Winner of the American Christian Fiction Writer's Carol Award for Dauntless!!!

Monday, December 8, 2014

My Writing Process

Often when I am interviewed, I am asked questions about my writing process. So I thought today, I'd give you a glimpse into my writer's world.

Nothing gives me more pleasure than when I can write in a frenzied, blissful fog and lose myself completely in the world of creativity. Once I wrote a 40,000 word memoir in six days. And I wrote the first draft of my second published novel, Love in Three Quarter Time, in six weeks.

But now that I'm a "professional" writer, I rarely get that luxury. These days, my writing process begins with preparing a summary (synopsis) for my publisher. Once it's approved, I pound out about 2,000 words a day, five or so days a week. 2,000 words might sound like a lot, but that usually takes me under two hours. What takes a lot more time each day is getting myself in the mood to write. Usually I begin my day with house chores and errands, so I can feel like everything is in order. I have some quiet time with God. Then I re-read and edit what I wrote in the last few days. If that isn't enough to get my creative juices flowing, I might take a walk or exercise to try to let my mind wander freely to that creative space.

One unique thing about my writing process is that I never just sit and stare at a blank page. I don't believe in doing that. In fact, I "just say no" to writer's block. Occasionally I'll force myself to get some words down even if my imaginary friends aren't talking in my head that day. If after a few pages I haven't found my flow, I stop, because my writing won't be any good anyway. However, I always stay well ahead of deadlines so that I can afford to do that. In general, I find that a lack of creativity means I've hit a snag. Usually after a day or two of letting my subconscious work on things, I figure out where the story went wrong, fix it, and then I'm able to move forward again.

I don't use any fancy systems, outlines, or software to write. I don't listen to music, write on my walls, make bulletin boards, or follow any weird rituals. I usually have two Microsoft Word documents. One for notes and research, and the other which includes the manuscript, plans for upcoming scenes, and occasionally complete random scenes that come to me out of order or even just cool lines that pop into my head.  I guess that means I'm pretty good at staying mentally organized. For one of my books, Dance from Deep Within, I did chart out my three protagonists journeys and how they would overlap and intertwine, but I was still pretty new to novel writing at the time.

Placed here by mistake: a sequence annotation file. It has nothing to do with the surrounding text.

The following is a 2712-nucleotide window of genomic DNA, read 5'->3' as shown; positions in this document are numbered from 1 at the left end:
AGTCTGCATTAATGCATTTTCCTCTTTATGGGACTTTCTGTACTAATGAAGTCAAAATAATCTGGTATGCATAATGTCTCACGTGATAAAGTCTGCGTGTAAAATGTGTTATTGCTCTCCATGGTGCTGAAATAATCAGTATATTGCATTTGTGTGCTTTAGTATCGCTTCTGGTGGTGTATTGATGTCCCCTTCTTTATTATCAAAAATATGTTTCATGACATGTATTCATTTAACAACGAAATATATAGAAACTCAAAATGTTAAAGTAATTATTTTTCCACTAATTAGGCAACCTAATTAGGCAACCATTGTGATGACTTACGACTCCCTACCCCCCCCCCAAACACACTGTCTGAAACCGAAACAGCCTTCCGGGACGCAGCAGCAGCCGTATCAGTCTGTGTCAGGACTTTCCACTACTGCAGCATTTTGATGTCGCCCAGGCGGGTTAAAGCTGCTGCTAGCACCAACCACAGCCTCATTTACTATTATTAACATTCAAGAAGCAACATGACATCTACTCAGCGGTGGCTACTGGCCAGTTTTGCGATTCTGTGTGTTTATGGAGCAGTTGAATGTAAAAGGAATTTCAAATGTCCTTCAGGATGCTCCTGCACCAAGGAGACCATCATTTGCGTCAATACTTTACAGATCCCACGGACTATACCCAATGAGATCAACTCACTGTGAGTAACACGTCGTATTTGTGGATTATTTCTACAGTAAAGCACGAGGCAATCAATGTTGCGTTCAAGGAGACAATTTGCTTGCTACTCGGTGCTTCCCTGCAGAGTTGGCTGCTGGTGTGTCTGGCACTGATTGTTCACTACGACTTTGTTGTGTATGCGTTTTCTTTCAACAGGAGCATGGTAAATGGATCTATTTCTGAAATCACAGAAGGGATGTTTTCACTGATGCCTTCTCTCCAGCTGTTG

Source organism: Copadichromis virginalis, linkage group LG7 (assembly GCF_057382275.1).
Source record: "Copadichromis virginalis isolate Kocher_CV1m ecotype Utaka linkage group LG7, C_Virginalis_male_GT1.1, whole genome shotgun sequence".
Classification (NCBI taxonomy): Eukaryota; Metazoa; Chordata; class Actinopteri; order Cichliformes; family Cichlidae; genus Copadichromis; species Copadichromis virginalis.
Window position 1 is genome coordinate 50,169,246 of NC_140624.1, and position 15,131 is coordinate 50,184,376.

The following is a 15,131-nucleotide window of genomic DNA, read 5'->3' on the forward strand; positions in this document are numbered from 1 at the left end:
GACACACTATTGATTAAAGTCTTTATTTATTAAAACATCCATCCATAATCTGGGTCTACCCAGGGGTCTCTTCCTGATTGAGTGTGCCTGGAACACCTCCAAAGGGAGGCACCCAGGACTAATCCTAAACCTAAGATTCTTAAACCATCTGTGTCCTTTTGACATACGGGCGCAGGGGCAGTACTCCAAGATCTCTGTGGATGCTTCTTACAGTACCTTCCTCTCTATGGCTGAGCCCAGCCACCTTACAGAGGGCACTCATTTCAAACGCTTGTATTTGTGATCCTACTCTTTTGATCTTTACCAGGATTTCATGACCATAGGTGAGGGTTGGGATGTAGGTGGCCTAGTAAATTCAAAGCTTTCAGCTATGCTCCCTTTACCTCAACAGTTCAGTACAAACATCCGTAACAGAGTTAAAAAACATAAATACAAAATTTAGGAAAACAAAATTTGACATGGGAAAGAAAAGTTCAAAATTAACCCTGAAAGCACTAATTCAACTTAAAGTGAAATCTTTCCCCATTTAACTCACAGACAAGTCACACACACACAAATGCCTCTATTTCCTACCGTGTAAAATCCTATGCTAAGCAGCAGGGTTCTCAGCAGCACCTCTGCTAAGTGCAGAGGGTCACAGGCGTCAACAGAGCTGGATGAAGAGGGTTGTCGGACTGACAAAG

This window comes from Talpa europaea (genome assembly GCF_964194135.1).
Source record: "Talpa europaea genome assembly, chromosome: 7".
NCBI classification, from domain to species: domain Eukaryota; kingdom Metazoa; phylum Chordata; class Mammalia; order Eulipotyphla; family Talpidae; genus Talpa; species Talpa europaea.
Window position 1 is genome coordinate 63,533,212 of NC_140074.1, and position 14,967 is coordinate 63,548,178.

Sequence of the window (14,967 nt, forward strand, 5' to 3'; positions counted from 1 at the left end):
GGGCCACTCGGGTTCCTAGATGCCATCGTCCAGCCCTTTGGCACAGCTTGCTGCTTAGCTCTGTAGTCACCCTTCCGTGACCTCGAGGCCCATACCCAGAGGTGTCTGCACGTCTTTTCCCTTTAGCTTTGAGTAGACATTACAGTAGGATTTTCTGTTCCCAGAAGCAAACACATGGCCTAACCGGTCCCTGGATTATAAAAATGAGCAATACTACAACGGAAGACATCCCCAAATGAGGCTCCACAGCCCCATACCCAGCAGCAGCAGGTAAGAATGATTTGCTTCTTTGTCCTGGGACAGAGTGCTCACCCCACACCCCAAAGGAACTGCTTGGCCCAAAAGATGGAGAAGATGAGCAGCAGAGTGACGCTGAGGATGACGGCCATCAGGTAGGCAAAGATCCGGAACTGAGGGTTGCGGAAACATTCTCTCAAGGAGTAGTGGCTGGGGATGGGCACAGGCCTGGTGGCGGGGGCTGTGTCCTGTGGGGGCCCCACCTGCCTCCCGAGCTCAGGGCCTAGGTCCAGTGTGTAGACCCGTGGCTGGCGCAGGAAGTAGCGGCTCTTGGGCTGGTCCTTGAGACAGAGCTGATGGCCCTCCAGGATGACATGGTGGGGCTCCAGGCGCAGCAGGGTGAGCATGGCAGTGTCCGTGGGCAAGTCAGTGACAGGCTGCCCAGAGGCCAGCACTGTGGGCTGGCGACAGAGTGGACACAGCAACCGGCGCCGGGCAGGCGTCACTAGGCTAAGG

Dina's Writing Space
Writing is a solitary activity for me. I usually come up with my ideas completely on my own. Although, for the Valiant Hearts series, I did some brainstorming with my kids to devise lots of unique story premises once the general concept was solid in my mind. Most of the time, I need privacy and silence to write. On the other hand, I do stay surrounded by writer friends--both online and through a local group--for encouragement, help with snags, and critiquing purposes.

The other aspect of my process that is a little unique is where I write. Often, I see posts about writing spaces, and the writer talks about a desk in a quiet little nook surrounded by supplies. That's not me. My writing is all about my laptop--on my lap. In fact, it wasn't until I received my first laptop that I got serious about writing. I hate sitting at a desk. Ninety-five percent of the time I write curled up on my bed. Occasionally on a couch. And sometimes when I'm really in the writing mood, I sit at the kitchen table and continue writing while cooking dinner, although that method is likely to result in culinary mishaps.

So that's my writing process. Mostly just me, my imagination, and my laptop. Any questions?


  1. Oh my, I think I can identify with that kind of mood, Though with me the panic is more to track down where I got that dratted quote or reference from. There's one quote I love, allegedly from the Ancient Roman writer Seneca, 'There is no great genius without some hint of madness' perhaps it could be modified to 'Eccentricity is a creative person without a pen'?

  2. That would definitely make a person crazy. LOL.

  3. Not that I mean to suggest that I am any kind of genius- but is it just me that thinks creative people often do seem a little- odd, eccentric, or peculiar? Don't get me wrong, I think I sometimes like the above- ordinary IMO seems boring.

    C.S.Lewis was an eccentric, and look what he wrote- and though I've never heard of Tolkien having been so, I think in some way, Medievalists have to be slightly crazy. Maybe its a boon for creative writing?

  4. "What takes a lot more time each day is getting myself in the mood to write" Yes! I have been thinking about that recently and how I could better do that without snacking. I had thought I was just procrastinating, but perhaps not. :-) I used to think that I needed a "room of my own" like Virginia Woolf complete with creating the right atmosphere and what not, which is nice, but not anymore. With having kids, I've learned I have to take what I get and run with it. Ha! Thanks for sharing!

  5. I'm glad I got you thinking, Jennette. Everyone has their own process that works for them. You mostly learn through trial and error.